Celebrating Our Matriarchs This Mother’s Day

Last week was Yom Hashoah, Holocaust Memorial Day, a day for remembrance and reflection, a day to listen to testimonials from survivors and heroes, a day to be grateful for the many blessings in our lives. The next day I also spoke at my aunt’s funeral where I celebrated the blessing of having had Aunt Bea in my life.

Like Steven Spielberg’s USC Shoah Foundation, which videotapes and preserves the memories of Holocaust survivors and witnesses, we owe it to ourselves and future generations to remember the souls and spirits of those we have loved and learned from. Though a somber and serious project, we can take great inspiration from its mission to help people remember because once our families’ stories are lost there will be no memories to share, educate and inspire.

As I thought about what to write about for Mother’s Day, I immediately thought of Aunt Bea and how speaking at her funeral in front of our family and friends solidified her place and memories in my heart. To me she was a second mother and I will miss her dearly.

As my family remembered her and spoke about what she meant to us, we chose the stories and anecdotes that will always be a part of us whenever we think of her. She was a quietly, powerful influence on all of us.

Aunt Bea always seemed taller than she really was, her eyes sparkled and her smile was so quickly apparent. She also had a soothing voice and welcoming attitude. But most were struck by her enormous generosity of spirit..always giving to others, but never wanting or easily accepting anything for herself. She loved unconditionally, making it clear that she loved us even when we misbehaved. She comforted us and was always there for us. Her generosity of spirit was obvious when you looked around her table on the holidays. Any stray friends was welcome, even if the seating was double decker.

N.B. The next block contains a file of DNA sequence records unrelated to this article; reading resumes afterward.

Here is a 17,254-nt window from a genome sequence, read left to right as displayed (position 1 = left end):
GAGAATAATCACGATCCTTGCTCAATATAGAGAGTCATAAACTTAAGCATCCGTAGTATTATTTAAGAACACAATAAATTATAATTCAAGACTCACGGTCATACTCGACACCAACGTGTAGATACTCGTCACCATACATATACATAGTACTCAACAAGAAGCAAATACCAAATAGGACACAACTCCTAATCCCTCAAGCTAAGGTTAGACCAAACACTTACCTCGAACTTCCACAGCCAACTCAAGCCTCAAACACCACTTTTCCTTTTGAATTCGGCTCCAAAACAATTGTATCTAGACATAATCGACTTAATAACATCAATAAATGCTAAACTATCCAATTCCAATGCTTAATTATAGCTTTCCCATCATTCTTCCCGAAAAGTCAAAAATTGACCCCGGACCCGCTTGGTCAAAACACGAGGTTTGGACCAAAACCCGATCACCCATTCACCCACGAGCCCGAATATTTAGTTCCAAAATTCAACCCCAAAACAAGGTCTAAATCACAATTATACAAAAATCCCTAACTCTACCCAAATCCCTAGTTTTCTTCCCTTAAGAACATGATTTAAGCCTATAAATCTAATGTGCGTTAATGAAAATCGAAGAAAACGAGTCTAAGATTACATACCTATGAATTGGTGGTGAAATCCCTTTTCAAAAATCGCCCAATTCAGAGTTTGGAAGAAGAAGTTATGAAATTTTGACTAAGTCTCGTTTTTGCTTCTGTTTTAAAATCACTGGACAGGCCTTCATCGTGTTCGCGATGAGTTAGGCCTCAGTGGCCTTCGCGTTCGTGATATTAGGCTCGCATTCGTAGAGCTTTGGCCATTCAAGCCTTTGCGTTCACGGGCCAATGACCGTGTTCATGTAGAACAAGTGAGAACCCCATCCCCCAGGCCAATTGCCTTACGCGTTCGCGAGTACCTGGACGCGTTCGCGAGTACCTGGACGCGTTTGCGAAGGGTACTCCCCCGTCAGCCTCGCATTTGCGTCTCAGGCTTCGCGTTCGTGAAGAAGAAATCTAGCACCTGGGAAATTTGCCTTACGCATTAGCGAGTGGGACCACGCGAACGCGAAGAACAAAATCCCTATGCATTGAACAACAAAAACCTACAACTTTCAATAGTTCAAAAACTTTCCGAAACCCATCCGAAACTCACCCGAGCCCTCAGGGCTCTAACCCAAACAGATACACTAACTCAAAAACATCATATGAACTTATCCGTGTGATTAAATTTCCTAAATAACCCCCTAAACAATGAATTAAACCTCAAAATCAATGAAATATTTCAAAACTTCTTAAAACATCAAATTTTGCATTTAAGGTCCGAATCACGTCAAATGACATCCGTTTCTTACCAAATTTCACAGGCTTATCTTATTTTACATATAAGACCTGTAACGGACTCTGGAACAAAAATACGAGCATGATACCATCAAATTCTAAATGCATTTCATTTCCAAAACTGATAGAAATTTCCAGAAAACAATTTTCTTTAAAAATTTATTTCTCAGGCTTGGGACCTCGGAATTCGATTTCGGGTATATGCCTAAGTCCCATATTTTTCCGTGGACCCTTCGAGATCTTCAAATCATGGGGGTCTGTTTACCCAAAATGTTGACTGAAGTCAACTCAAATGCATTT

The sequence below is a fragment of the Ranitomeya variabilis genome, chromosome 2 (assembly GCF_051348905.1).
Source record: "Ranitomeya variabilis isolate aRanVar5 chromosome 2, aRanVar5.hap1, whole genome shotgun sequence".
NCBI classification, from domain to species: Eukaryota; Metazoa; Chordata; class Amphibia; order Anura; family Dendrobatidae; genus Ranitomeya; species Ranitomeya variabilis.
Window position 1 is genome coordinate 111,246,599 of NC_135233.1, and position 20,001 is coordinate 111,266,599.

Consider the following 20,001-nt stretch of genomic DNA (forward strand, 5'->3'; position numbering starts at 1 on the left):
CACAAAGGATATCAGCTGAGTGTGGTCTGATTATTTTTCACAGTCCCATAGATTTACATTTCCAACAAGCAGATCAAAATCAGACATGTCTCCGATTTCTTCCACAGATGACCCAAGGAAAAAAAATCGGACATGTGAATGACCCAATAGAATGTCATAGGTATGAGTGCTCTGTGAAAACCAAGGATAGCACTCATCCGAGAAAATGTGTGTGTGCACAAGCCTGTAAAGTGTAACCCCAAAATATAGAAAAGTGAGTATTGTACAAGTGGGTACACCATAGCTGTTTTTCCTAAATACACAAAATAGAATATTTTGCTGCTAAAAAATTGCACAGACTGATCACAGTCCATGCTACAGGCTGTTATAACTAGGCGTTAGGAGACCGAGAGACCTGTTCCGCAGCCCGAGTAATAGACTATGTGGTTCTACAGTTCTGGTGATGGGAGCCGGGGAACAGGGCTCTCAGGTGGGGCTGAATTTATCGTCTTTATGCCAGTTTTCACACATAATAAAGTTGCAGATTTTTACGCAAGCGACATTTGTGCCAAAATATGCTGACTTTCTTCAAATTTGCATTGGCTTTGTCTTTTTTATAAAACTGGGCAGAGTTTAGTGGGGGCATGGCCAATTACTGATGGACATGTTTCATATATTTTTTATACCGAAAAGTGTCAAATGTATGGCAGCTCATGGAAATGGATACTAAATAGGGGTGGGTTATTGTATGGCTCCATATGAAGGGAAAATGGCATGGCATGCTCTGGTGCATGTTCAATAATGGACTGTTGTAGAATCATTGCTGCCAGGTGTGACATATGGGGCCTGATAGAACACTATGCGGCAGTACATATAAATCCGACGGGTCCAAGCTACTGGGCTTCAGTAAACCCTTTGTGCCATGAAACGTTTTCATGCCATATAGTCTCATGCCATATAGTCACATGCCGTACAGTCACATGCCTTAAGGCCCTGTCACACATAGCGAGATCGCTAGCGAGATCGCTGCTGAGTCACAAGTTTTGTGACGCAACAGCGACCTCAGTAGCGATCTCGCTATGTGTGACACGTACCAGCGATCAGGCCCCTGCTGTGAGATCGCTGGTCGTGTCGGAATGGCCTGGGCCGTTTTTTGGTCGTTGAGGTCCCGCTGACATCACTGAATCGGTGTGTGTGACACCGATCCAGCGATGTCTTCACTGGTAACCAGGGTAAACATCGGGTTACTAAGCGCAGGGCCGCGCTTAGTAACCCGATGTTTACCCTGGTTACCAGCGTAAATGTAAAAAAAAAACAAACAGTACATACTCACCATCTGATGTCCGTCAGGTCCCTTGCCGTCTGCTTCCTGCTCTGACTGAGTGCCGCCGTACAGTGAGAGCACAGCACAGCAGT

As my second mom, whenever things got difficult at home, I would run away to Aunt Bea’s. I would make her promise and vow not to tell my mother that I was there, and she would agree.  Of course, I think she let my mom know…in fact, I think my mom probably picked up the phone and said “She’s on her way over again.” But I always felt love, warmth and and acceptance every time I was there.

When friends and colleagues asked me if I was sad about her death because, after all, she was 94 years old, I thought, of course I am sad. But inside I also felt sad for the people that never had an Aunt Bea in their lives or never took the time to get to know her. The world would be a better place…a place more loving, generous and accepting… if everyone had an Aunt Bea in his or her life.

This Mother’s Day, I invite you to take the time to celebrate the matriarchs in your life, past and present. Write down or record their stories, and enjoy those special moments together. If no longer in your lives, gather with  family and friends to look at pictures and share stories. This holiday may only come once a year, but knowing the stories of our matriarchs can bring great meaning to our lives all year long.

Celebrating Our Matriarchs This Mother's Day

My Mother and Grandmothers 

 

 

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